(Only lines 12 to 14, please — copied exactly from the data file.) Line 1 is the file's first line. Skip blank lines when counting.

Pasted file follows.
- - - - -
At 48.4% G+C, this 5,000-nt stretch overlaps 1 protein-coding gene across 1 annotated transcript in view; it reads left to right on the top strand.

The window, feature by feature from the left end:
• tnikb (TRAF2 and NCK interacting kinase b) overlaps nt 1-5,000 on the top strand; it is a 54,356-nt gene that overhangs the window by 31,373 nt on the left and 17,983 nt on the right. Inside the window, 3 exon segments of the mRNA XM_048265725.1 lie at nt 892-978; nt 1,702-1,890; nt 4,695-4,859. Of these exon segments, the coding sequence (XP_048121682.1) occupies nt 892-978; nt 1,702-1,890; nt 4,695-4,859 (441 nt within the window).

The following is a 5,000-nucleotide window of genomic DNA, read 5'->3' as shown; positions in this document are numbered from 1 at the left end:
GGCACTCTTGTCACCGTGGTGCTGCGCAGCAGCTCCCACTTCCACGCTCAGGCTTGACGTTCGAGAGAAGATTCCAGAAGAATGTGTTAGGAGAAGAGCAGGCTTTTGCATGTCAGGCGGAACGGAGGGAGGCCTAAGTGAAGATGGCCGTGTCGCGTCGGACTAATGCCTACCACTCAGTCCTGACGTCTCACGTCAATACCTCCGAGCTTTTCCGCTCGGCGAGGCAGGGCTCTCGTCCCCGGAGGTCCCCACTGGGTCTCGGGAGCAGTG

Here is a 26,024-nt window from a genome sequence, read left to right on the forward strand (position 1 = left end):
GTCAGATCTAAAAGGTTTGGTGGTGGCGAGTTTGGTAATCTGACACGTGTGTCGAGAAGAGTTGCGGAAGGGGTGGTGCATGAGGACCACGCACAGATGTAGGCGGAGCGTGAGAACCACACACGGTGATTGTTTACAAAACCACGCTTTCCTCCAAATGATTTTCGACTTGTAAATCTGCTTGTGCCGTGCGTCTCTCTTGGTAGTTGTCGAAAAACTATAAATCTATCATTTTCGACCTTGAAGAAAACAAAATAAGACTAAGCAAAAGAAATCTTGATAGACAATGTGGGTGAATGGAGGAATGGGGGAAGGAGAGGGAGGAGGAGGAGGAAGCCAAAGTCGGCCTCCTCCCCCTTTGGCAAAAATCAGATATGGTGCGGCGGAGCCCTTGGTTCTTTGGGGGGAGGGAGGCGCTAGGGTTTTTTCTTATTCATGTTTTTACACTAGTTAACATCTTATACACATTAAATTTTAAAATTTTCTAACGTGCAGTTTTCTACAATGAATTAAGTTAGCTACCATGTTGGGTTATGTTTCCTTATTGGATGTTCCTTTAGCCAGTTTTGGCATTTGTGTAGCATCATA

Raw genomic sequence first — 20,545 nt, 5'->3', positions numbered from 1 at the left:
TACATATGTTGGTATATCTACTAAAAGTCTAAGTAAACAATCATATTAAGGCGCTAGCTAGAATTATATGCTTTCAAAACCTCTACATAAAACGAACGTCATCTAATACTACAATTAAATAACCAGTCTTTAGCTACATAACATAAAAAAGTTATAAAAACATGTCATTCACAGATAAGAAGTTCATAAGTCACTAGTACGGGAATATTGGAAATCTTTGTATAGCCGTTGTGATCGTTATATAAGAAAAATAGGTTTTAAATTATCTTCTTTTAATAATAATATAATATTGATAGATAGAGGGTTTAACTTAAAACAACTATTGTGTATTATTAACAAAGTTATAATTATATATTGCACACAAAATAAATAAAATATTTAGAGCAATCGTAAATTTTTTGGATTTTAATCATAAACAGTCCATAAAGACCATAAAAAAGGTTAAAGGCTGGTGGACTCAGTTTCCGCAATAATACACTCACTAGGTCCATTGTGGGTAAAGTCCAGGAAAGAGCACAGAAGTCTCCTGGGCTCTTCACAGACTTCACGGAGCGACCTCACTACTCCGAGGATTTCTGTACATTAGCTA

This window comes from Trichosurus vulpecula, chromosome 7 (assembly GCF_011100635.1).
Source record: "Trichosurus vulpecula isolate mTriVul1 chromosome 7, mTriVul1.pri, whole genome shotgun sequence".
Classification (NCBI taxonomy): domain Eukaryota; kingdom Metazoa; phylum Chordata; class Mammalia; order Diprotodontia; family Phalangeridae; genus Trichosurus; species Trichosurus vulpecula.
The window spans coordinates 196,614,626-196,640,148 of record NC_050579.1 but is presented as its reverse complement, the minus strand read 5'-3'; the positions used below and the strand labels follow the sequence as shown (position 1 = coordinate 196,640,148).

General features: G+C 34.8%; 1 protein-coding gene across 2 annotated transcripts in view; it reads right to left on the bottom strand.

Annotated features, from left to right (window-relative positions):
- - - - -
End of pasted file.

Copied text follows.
Classification (NCBI taxonomy): domain Eukaryota; kingdom Metazoa; phylum Chordata; class Mammalia; order Diprotodontia; family Phalangeridae; genus Trichosurus; species Trichosurus vulpecula.
The window spans coordinates 196,614,626-196,640,148 of record NC_050579.1 but is presented as its reverse complement, the minus strand read 5'-3'; the positions used below and the strand labels follow the sequence as shown (position 1 = coordinate 196,640,148).

General features: G+C 34.8%; 1 protein-coding gene across 2 annotated transcripts in view; it reads right to left on the bottom strand.